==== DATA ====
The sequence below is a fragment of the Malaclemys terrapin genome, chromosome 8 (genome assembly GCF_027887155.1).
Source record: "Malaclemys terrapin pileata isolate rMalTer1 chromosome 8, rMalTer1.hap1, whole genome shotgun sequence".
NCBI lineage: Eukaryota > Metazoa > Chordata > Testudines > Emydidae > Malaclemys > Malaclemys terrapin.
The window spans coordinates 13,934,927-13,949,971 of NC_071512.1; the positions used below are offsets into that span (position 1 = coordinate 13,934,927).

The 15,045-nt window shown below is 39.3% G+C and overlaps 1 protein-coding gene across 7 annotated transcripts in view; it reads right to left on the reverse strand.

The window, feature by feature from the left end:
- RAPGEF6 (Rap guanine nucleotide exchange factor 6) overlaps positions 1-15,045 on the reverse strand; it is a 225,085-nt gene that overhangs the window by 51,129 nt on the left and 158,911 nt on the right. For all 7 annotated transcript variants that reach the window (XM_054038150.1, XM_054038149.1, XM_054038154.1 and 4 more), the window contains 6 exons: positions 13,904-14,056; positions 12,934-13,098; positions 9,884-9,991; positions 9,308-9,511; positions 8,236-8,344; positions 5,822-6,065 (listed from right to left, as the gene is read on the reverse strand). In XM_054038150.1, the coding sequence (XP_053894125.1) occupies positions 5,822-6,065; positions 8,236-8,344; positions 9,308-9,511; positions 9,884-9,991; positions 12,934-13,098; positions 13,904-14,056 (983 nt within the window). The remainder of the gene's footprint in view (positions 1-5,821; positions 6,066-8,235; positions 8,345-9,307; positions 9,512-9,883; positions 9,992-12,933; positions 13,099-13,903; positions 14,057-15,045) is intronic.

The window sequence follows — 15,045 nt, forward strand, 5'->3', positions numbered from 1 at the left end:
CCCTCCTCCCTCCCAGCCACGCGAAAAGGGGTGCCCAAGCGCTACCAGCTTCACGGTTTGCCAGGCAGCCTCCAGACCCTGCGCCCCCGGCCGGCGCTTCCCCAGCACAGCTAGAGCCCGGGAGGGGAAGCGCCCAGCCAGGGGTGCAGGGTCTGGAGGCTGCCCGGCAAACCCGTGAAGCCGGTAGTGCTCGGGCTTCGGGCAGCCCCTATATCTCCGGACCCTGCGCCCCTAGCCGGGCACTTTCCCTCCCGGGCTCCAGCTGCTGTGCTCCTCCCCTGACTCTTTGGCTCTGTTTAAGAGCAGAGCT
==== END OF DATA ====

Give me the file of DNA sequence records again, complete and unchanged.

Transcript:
The sequence below is a fragment of the Malaclemys terrapin genome, chromosome 8 (genome assembly GCF_027887155.1).
Source record: "Malaclemys terrapin pileata isolate rMalTer1 chromosome 8, rMalTer1.hap1, whole genome shotgun sequence".
NCBI lineage: Eukaryota > Metazoa > Chordata > Testudines > Emydidae > Malaclemys > Malaclemys terrapin.
The window spans coordinates 13,934,927-13,949,971 of NC_071512.1; the positions used below are offsets into that span (position 1 = coordinate 13,934,927).

The 15,045-nt window shown below is 39.3% G+C and overlaps 1 protein-coding gene across 7 annotated transcripts in view; it reads right to left on the reverse strand.

The window, feature by feature from the left end:
- RAPGEF6 (Rap guanine nucleotide exchange factor 6) overlaps positions 1-15,045 on the reverse strand; it is a 225,085-nt gene that overhangs the window by 51,129 nt on the left and 158,911 nt on the right. For all 7 annotated transcript variants that reach the window (XM_054038150.1, XM_054038149.1, XM_054038154.1 and 4 more), the window contains 6 exons: positions 13,904-14,056; positions 12,934-13,098; positions 9,884-9,991; positions 9,308-9,511; positions 8,236-8,344; positions 5,822-6,065 (listed from right to left, as the gene is read on the reverse strand). In XM_054038150.1, the coding sequence (XP_053894125.1) occupies positions 5,822-6,065; positions 8,236-8,344; positions 9,308-9,511; positions 9,884-9,991; positions 12,934-13,098; positions 13,904-14,056 (983 nt within the window). The remainder of the gene's footprint in view (positions 1-5,821; positions 6,066-8,235; positions 8,345-9,307; positions 9,512-9,883; positions 9,992-12,933; positions 13,099-13,903; positions 14,057-15,045) is intronic.

The window sequence follows — 15,045 nt, forward strand, 5'->3', positions numbered from 1 at the left end:
CCCTCCTCCCTCCCAGCCACGCGAAAAGGGGTGCCCAAGCGCTACCAGCTTCACGGTTTGCCAGGCAGCCTCCAGACCCTGCGCCCCCGGCCGGCGCTTCCCCAGCACAGCTAGAGCCCGGGAGGGGAAGCGCCCAGCCAGGGGTGCAGGGTCTGGAGGCTGCCCGGCAAACCCGTGAAGCCGGTAGTGCTCGGGCTTCGGGCAGCCCCTATATCTCCGGACCCTGCGCCCCTAGCCGGGCACTTTCCCTCCCGGGCTCCAGCTGCTGTGCTCCTCCCCTGACTCTTTGGCTCTGTTTAAGAGCAGAGCT